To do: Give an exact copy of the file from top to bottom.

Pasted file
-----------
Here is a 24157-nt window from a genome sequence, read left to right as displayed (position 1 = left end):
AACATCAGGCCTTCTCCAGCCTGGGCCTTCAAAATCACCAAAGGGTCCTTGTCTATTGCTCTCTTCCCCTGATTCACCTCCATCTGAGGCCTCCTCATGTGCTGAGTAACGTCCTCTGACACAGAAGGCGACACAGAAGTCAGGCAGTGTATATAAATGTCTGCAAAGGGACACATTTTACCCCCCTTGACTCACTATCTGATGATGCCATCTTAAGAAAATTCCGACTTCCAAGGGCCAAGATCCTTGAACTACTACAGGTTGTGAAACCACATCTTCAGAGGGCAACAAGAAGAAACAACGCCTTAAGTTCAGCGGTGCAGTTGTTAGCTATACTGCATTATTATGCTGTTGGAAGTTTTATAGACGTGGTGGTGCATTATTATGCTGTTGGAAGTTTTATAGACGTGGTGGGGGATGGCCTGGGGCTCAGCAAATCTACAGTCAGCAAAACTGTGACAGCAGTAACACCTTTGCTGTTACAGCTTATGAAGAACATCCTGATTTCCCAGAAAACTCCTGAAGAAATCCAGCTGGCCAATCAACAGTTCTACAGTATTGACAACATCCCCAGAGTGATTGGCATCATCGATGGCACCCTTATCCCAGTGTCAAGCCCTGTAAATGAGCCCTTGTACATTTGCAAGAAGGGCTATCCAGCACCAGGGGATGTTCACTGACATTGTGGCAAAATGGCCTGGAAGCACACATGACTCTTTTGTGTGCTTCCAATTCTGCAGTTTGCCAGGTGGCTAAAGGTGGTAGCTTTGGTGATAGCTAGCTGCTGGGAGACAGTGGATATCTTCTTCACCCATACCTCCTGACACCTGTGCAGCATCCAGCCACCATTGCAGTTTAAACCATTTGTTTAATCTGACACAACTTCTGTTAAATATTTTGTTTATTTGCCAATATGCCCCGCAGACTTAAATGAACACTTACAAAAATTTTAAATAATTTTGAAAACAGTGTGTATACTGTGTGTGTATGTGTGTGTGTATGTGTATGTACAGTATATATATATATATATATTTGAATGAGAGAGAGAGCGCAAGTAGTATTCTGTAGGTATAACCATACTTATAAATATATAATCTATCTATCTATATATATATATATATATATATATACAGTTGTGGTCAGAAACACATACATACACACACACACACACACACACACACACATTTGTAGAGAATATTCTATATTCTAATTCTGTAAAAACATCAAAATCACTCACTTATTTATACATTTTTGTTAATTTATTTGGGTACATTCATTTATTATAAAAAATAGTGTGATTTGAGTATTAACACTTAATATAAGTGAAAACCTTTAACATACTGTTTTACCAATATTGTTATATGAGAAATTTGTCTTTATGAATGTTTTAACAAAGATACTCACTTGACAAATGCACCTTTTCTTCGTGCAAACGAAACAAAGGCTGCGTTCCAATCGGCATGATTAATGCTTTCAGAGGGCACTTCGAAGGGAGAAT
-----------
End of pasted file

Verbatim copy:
Here is a 24157-nt window from a genome sequence, read left to right as displayed (position 1 = left end):
AACATCAGGCCTTCTCCAGCCTGGGCCTTCAAAATCACCAAAGGGTCCTTGTCTATTGCTCTCTTCCCCTGATTCACCTCCATCTGAGGCCTCCTCATGTGCTGAGTAACGTCCTCTGACACAGAAGGCGACACAGAAGTCAGGCAGTGTATATAAATGTCTGCAAAGGGACACATTTTACCCCCCTTGACTCACTATCTGATGATGCCATCTTAAGAAAATTCCGACTTCCAAGGGCCAAGATCCTTGAACTACTACAGGTTGTGAAACCACATCTTCAGAGGGCAACAAGAAGAAACAACGCCTTAAGTTCAGCGGTGCAGTTGTTAGCTATACTGCATTATTATGCTGTTGGAAGTTTTATAGACGTGGTGGTGCATTATTATGCTGTTGGAAGTTTTATAGACGTGGTGGGGGATGGCCTGGGGCTCAGCAAATCTACAGTCAGCAAAACTGTGACAGCAGTAACACCTTTGCTGTTACAGCTTATGAAGAACATCCTGATTTCCCAGAAAACTCCTGAAGAAATCCAGCTGGCCAATCAACAGTTCTACAGTATTGACAACATCCCCAGAGTGATTGGCATCATCGATGGCACCCTTATCCCAGTGTCAAGCCCTGTAAATGAGCCCTTGTACATTTGCAAGAAGGGCTATCCAGCACCAGGGGATGTTCACTGACATTGTGGCAAAATGGCCTGGAAGCACACATGACTCTTTTGTGTGCTTCCAATTCTGCAGTTTGCCAGGTGGCTAAAGGTGGTAGCTTTGGTGATAGCTAGCTGCTGGGAGACAGTGGATATCTTCTTCACCCATACCTCCTGACACCTGTGCAGCATCCAGCCACCATTGCAGTTTAAACCATTTGTTTAATCTGACACAACTTCTGTTAAATATTTTGTTTATTTGCCAATATGCCCCGCAGACTTAAATGAACACTTACAAAAATTTTAAATAATTTTGAAAACAGTGTGTATACTGTGTGTGTATGTGTGTGTGTATGTGTATGTACAGTATATATATATATATATATTTGAATGAGAGAGAGAGCGCAAGTAGTATTCTGTAGGTATAACCATACTTATAAATATATAATCTATCTATCTATATATATATATATATATATATATACAGTTGTGGTCAGAAACACATACATACACACACACACACACACACACACACACATTTGTAGAGAATATTCTATATTCTAATTCTGTAAAAACATCAAAATCACTCACTTATTTATACATTTTTGTTAATTTATTTGGGTACATTCATTTATTATAAAAAATAGTGTGATTTGAGTATTAACACTTAATATAAGTGAAAACCTTTAACATACTGTTTTACCAATATTGTTATATGAGAAATTTGTCTTTATGAATGTTTTAACAAAGATACTCACTTGACAAATGCACCTTTTCTTCGTGCAAACGAAACAAAGGCTGCGTTCCAATCGGCATGATTAATGCTTTCAGAGGGCACTTCGAAGGGAGAAT